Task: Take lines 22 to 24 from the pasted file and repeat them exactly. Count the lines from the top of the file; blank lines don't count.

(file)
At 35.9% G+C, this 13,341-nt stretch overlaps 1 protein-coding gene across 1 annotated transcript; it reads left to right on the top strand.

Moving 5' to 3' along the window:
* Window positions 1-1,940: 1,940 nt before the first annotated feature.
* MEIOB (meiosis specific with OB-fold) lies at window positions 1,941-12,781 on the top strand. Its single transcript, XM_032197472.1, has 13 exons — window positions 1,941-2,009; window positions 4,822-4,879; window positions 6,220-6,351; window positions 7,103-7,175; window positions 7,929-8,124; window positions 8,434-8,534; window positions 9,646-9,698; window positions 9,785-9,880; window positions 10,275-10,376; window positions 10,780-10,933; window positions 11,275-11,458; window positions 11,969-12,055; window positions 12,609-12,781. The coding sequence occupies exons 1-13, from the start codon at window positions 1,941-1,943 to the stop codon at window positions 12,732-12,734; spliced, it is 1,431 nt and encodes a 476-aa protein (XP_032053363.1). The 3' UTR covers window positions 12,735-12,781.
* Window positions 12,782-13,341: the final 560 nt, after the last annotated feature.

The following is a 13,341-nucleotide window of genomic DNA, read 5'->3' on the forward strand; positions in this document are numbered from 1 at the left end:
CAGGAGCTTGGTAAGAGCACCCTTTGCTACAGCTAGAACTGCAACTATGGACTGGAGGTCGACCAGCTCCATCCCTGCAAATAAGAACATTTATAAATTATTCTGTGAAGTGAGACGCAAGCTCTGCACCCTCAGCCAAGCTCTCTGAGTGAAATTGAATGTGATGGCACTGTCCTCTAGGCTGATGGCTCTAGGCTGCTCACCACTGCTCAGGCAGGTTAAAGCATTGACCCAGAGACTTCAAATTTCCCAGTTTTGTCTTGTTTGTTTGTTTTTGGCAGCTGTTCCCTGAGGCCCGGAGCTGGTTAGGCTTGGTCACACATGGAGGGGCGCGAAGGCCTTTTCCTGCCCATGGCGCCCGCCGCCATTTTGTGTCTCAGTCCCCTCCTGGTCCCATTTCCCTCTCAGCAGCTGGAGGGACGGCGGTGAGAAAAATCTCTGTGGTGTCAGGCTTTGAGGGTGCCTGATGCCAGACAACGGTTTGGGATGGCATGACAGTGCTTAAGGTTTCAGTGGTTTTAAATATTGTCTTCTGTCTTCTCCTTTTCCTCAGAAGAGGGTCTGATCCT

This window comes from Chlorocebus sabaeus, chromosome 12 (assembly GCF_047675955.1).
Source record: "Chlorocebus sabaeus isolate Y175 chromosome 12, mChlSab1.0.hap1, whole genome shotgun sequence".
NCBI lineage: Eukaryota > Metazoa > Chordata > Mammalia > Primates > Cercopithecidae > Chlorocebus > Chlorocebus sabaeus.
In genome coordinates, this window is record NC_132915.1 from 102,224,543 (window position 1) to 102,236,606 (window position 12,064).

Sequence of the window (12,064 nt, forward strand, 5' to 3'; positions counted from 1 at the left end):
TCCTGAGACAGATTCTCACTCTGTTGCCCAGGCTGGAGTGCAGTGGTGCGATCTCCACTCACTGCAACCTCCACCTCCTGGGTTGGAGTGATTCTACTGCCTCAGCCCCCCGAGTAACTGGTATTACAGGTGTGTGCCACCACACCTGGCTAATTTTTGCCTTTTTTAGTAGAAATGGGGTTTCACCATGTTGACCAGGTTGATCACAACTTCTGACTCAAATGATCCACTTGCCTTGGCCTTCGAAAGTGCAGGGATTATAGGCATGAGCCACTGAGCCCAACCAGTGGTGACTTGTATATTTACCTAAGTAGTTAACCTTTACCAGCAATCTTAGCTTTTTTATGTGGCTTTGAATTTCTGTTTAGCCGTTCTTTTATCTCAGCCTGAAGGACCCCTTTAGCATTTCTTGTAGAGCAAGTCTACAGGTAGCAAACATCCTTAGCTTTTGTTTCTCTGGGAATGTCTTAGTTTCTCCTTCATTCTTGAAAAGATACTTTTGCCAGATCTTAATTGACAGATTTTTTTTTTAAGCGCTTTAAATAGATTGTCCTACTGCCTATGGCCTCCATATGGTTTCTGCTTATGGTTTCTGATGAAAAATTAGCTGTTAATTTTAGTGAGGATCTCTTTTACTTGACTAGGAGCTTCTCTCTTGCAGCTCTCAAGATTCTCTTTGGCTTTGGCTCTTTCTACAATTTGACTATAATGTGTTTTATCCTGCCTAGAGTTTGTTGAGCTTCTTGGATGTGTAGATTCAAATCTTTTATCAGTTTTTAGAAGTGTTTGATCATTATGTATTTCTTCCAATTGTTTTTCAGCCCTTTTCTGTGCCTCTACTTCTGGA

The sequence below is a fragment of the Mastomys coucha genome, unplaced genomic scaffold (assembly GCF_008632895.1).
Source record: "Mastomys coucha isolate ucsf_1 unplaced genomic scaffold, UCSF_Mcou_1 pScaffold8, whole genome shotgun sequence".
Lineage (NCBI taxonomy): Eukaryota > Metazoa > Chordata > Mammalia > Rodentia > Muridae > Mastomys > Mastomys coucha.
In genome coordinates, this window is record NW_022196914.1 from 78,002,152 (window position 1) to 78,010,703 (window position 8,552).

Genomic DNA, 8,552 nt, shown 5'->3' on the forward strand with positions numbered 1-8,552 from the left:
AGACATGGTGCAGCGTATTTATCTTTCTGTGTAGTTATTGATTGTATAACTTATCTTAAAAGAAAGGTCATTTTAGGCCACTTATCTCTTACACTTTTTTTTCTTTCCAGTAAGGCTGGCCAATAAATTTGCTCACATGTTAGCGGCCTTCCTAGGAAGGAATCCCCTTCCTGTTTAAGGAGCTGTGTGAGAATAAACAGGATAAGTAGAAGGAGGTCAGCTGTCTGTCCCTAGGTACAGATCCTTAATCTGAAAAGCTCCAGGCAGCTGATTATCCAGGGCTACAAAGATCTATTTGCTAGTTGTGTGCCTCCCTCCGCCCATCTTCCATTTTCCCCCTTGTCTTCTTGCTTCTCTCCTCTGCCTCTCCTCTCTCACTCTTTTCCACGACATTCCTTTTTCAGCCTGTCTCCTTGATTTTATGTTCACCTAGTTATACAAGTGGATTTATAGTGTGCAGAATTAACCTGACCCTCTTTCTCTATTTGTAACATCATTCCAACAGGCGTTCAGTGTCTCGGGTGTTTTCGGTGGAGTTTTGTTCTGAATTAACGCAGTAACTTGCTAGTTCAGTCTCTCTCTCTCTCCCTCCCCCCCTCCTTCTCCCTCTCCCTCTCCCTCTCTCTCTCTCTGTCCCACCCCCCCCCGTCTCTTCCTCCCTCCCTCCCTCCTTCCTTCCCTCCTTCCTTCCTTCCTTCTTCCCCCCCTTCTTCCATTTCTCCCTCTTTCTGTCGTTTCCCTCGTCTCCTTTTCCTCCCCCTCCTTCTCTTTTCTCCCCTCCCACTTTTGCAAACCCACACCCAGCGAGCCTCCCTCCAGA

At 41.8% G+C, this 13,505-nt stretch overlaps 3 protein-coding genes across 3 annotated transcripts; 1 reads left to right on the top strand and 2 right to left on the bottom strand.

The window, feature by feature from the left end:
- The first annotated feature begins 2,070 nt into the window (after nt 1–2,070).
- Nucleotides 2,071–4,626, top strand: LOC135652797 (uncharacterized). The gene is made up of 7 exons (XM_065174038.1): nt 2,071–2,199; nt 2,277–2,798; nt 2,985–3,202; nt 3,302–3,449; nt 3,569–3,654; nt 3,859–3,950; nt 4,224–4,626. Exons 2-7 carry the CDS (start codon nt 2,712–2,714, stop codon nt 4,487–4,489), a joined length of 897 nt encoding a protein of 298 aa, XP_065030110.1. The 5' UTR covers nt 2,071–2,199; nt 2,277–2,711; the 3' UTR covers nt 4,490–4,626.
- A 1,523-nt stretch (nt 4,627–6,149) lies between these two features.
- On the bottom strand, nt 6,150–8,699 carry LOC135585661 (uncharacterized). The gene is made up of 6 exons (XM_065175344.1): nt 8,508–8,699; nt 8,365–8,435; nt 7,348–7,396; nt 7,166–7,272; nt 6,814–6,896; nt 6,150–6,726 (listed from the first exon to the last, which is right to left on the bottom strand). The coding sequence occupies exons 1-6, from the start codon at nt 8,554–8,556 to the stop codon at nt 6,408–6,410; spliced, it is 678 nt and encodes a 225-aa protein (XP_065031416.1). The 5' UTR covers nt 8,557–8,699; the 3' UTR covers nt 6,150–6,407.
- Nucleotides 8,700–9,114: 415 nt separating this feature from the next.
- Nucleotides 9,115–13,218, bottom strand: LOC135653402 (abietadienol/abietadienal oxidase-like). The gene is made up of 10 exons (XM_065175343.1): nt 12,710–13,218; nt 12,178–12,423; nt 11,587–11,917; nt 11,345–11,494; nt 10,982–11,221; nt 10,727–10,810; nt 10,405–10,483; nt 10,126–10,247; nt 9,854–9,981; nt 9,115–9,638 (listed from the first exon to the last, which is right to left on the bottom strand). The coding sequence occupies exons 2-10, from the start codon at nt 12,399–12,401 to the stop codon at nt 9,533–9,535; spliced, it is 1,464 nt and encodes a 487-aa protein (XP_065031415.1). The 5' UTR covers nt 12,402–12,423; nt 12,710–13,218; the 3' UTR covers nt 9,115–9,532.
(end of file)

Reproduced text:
- The first annotated feature begins 2,070 nt into the window (after nt 1–2,070).
- Nucleotides 2,071–4,626, top strand: LOC135652797 (uncharacterized). The gene is made up of 7 exons (XM_065174038.1): nt 2,071–2,199; nt 2,277–2,798; nt 2,985–3,202; nt 3,302–3,449; nt 3,569–3,654; nt 3,859–3,950; nt 4,224–4,626. Exons 2-7 carry the CDS (start codon nt 2,712–2,714, stop codon nt 4,487–4,489), a joined length of 897 nt encoding a protein of 298 aa, XP_065030110.1. The 5' UTR covers nt 2,071–2,199; nt 2,277–2,711; the 3' UTR covers nt 4,490–4,626.
- A 1,523-nt stretch (nt 4,627–6,149) lies between these two features.